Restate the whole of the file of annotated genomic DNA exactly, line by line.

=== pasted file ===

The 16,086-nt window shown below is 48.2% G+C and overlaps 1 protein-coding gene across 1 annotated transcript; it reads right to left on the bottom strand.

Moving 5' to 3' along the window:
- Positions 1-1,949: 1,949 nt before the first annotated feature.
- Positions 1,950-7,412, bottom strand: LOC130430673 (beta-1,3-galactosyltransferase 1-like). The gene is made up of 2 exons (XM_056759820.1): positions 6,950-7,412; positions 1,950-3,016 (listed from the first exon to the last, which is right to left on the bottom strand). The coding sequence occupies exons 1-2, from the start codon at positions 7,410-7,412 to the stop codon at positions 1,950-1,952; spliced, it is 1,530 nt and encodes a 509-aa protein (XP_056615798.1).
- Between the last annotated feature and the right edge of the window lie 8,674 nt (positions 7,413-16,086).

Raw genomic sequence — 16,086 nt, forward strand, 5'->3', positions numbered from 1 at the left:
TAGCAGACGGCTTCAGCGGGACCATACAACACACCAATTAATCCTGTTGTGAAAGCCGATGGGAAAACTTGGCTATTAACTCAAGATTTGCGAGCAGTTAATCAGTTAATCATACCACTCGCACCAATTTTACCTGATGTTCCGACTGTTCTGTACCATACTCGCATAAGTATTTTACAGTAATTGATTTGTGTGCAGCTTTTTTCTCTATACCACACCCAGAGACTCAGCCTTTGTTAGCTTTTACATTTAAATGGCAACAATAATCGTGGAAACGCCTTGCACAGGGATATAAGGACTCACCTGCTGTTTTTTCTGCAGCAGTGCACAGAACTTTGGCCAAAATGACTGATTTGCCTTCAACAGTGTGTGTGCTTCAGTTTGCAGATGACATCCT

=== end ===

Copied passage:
The 16,086-nt window shown below is 48.2% G+C and overlaps 1 protein-coding gene across 1 annotated transcript; it reads right to left on the bottom strand.

Moving 5' to 3' along the window:
- Positions 1-1,949: 1,949 nt before the first annotated feature.
- Positions 1,950-7,412, bottom strand: LOC130430673 (beta-1,3-galactosyltransferase 1-like). The gene is made up of 2 exons (XM_056759820.1): positions 6,950-7,412; positions 1,950-3,016 (listed from the first exon to the last, which is right to left on the bottom strand). The coding sequence occupies exons 1-2, from the start codon at positions 7,410-7,412 to the stop codon at positions 1,950-1,952; spliced, it is 1,530 nt and encodes a 509-aa protein (XP_056615798.1).
- Between the last annotated feature and the right edge of the window lie 8,674 nt (positions 7,413-16,086).

Raw genomic sequence — 16,086 nt, forward strand, 5'->3', positions numbered from 1 at the left:
TAGCAGACGGCTTCAGCGGGACCATACAACACACCAATTAATCCTGTTGTGAAAGCCGATGGGAAAACTTGGCTATTAACTCAAGATTTGCGAGCAGTTAATCAGTTAATCATACCACTCGCACCAATTTTACCTGATGTTCCGACTGTTCTGTACCATACTCGCATAAGTATTTTACAGTAATTGATTTGTGTGCAGCTTTTTTCTCTATACCACACCCAGAGACTCAGCCTTTGTTAGCTTTTACATTTAAATGGCAACAATAATCGTGGAAACGCCTTGCACAGGGATATAAGGACTCACCTGCTGTTTTTTCTGCAGCAGTGCACAGAACTTTGGCCAAAATGACTGATTTGCCTTCAACAGTGTGTGTGCTTCAGTTTGCAGATGACATCCT